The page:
Have you ever wondered the vegetables and fruits we eat have some amazing and fun facts. So lets go through the beautiful journey to learn interesting things about them. Please note that all the picture credits go to shutterstock.com

1. Bell Peppers are fruits.

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a. Surprised? Scientists define fruit as the part of a plant that develops from a flower and has seeds. So that means bell peppers along with squash, cucumbers, and pumpkins are fruits.

b. Bell peppers also known as sweet peppers are native to Mexico ,  Central  and South American region  .

c. They come in a variety of colors including yellow, green, orange, red, purple, white black etc. Interesting enough there are peppers of the colors brown, white and black! The green ones are the most common in groceries and supermarkets.

d. Peppers were named by Christopher Columbus and Spanish explorers who were searching for peppercorn plants to produce black pepper.

e. The green peppers you purchase in the food market may actually be immature, non-ripe versions of the other color varieties. Interesting  fact, however, neither all bell peppers start off green nor do green bell peppers always mature into other colors.

2. Bananas are Berries.shutterstock_314360870

 

a. A true berry is a fruit that develops from a single flower and a single ovary. The ovary is the female part of a flower. That means grapes, kiwis, and even bananas are berries.

b. Banana plants are not trees, they are a type of herb.

c. Fibre taken from banana plants can be used to make clothes.

d. Bananas can be found in many colours such as red, brown, purple, green or the most commonly found, yellow.

e. A row of bananas is called a hand and a single banana is called a finger.

f. There is a museum solely based around bananas called the Bananas Club Museum in Palm Springs, CA.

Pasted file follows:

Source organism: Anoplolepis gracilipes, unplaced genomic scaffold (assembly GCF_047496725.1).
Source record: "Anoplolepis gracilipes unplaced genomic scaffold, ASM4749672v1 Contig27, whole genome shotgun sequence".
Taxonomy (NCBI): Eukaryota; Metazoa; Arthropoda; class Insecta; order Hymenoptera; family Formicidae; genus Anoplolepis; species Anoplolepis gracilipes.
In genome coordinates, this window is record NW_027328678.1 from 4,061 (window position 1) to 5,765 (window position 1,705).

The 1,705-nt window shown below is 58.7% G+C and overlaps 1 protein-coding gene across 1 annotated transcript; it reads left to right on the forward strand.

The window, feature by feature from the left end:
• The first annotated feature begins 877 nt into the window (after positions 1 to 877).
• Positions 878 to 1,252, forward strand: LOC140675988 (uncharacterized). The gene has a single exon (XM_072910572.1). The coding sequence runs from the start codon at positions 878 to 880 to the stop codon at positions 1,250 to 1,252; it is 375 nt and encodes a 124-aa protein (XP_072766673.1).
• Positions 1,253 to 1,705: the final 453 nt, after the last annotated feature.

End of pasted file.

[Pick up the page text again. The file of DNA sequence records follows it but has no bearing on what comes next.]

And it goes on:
3. Broccoli is a a member of the cabbage family, making it a vegetable.shutterstock_166838546

a. It’s name is derived from the Italian word broccolo, meaning the flowering top of a cabbage.

b. And the leaves, which most people throw out, have some nutrients not found in either the stem or the florets.

c. Broccoli comes in a variety of colors, ranging from deep sage all the way to dark green and purplish-green.

d. If you’re trying to cut your cholesterol, steam your broccoli that helps it lower your levels more. Raw broccoli has cancer-fighting compounds, though. In a part-by-part breakdown, the florets have a few more nutrients than the stalks.

4. Avocados Are Fruits.shutterstock_371494114

a. Avocados have seeds, so that makes them fruits.

b. It takes 14-18 months to grow a single California Avocado.

c. Did you know that avocados mature on the tree, but they only ripen once they are off the tree? Even more amazing is the fact that avocados can stay on a tree for as long as 18 months. It’s as if the tree preserves them until you’re ready to use them.

d. They have a lot of fat, but it’s the good kind that lowers cholesterol. The creamy fruit also helps your body absorb nutrients in other produce, like tomatoes. So toss some diced tomatoes into your next batch of guacamole.

5. Potatoes Top Bananas in Potassium.shutterstock_357940019

We need potassium to help strengthen our muscles and control our blood pressure. Bananas are high in it, but they aren’t the best source. Why not try a spud instead? Potatoes have more potassium. They don’t have any fat and are a good source of vitamins and iron, too.

6. Tomatoes Are Fruits and Veggies.

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a. Tomatoes are fruits. But, according to law, they’re vegetables.